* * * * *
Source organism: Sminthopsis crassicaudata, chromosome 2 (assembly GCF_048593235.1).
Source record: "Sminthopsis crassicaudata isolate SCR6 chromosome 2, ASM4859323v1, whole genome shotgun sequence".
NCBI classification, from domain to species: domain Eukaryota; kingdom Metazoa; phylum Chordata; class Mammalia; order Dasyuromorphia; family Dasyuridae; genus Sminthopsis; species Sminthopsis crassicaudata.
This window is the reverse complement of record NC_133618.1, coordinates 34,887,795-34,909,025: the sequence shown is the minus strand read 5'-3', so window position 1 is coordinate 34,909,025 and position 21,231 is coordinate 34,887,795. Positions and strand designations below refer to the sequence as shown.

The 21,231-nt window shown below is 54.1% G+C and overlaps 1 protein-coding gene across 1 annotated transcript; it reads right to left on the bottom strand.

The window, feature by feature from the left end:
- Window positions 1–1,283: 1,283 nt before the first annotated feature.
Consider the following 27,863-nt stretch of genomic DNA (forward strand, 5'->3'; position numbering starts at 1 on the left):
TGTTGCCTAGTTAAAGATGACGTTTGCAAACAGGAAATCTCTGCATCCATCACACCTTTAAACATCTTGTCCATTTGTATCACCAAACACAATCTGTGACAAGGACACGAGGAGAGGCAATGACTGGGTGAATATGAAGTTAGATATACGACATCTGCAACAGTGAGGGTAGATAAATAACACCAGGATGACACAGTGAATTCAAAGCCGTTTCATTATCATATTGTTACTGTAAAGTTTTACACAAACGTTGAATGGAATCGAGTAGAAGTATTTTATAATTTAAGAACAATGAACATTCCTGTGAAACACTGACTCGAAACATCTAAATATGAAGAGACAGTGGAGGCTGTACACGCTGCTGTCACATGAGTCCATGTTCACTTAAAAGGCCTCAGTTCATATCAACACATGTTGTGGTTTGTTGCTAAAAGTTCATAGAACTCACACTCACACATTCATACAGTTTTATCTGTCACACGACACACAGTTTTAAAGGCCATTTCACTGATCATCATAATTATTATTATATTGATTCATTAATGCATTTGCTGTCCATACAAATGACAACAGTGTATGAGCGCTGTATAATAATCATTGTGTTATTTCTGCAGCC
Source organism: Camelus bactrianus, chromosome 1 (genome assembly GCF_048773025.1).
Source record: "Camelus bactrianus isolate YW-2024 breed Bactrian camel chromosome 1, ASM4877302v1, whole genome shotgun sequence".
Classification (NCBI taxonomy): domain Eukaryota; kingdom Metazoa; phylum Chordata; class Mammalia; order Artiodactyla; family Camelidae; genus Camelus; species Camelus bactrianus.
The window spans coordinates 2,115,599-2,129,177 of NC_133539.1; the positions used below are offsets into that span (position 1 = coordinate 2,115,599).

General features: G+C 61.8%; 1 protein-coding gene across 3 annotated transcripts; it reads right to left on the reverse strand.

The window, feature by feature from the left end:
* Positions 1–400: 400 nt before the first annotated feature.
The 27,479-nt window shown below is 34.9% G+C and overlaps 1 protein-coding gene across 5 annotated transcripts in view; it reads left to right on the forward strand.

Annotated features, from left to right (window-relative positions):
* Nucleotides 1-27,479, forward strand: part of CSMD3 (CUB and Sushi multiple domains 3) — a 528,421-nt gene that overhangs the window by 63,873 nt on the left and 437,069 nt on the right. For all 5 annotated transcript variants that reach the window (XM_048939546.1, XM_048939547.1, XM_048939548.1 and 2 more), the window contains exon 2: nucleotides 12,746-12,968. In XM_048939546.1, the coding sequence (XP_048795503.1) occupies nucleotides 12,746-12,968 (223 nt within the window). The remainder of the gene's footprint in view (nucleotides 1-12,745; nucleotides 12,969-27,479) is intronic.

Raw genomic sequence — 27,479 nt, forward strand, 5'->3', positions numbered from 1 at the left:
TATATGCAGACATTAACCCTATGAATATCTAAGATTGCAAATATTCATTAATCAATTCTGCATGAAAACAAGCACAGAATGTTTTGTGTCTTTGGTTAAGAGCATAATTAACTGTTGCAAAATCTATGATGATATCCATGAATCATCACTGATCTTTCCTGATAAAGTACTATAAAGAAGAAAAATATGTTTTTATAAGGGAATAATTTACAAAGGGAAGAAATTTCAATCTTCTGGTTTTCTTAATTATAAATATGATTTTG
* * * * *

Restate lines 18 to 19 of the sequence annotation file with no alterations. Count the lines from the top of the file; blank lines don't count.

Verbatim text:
Annotated features, from left to right (window-relative positions):
* Nucleotides 1-27,479, forward strand: part of CSMD3 (CUB and Sushi multiple domains 3) — a 528,421-nt gene that overhangs the window by 63,873 nt on the left and 437,069 nt on the right. For all 5 annotated transcript variants that reach the window (XM_048939546.1, XM_048939547.1, XM_048939548.1 and 2 more), the window contains exon 2: nucleotides 12,746-12,968. In XM_048939546.1, the coding sequence (XP_048795503.1) occupies nucleotides 12,746-12,968 (223 nt within the window). The remainder of the gene's footprint in view (nucleotides 1-12,745; nucleotides 12,969-27,479) is intronic.